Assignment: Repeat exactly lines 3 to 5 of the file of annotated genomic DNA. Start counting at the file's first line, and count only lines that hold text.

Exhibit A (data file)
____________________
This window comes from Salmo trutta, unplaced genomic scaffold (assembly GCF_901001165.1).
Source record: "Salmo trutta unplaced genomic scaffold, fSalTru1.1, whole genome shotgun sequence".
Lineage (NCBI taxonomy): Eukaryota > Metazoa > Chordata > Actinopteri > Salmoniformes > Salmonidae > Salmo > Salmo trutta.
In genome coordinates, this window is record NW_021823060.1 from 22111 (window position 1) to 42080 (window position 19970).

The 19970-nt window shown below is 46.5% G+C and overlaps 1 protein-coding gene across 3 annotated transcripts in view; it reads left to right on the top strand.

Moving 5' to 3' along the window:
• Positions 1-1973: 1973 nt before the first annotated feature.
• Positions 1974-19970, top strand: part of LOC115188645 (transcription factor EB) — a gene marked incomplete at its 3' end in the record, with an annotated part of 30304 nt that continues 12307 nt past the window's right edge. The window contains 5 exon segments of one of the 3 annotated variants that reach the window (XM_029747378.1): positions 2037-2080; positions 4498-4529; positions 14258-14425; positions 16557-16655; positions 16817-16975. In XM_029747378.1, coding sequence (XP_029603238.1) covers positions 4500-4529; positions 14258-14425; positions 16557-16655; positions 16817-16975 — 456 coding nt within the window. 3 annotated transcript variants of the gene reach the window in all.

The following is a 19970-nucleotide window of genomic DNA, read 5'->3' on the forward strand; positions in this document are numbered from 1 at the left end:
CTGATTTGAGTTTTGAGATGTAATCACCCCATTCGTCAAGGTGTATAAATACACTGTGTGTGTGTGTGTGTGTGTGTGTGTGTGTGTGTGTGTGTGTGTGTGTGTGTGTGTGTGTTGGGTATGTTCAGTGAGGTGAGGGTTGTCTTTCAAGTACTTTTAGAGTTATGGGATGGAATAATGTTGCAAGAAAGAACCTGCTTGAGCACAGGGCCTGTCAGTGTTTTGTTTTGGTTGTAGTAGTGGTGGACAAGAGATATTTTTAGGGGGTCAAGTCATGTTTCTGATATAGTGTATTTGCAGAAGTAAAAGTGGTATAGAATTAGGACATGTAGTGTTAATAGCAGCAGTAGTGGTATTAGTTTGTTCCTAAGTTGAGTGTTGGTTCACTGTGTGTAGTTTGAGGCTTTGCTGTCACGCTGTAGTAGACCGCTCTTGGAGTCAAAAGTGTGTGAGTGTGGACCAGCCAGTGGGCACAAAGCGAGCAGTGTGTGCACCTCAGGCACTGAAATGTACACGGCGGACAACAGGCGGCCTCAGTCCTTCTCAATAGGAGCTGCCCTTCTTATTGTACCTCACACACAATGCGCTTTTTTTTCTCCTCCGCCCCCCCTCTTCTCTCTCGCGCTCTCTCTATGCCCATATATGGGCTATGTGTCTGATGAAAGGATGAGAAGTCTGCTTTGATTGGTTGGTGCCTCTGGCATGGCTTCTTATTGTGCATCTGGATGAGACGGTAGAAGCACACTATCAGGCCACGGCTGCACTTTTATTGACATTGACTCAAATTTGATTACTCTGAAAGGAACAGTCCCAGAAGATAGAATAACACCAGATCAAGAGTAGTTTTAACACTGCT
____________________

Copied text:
Lineage (NCBI taxonomy): Eukaryota > Metazoa > Chordata > Actinopteri > Salmoniformes > Salmonidae > Salmo > Salmo trutta.
In genome coordinates, this window is record NW_021823060.1 from 22111 (window position 1) to 42080 (window position 19970).

The 19970-nt window shown below is 46.5% G+C and overlaps 1 protein-coding gene across 3 annotated transcripts in view; it reads left to right on the top strand.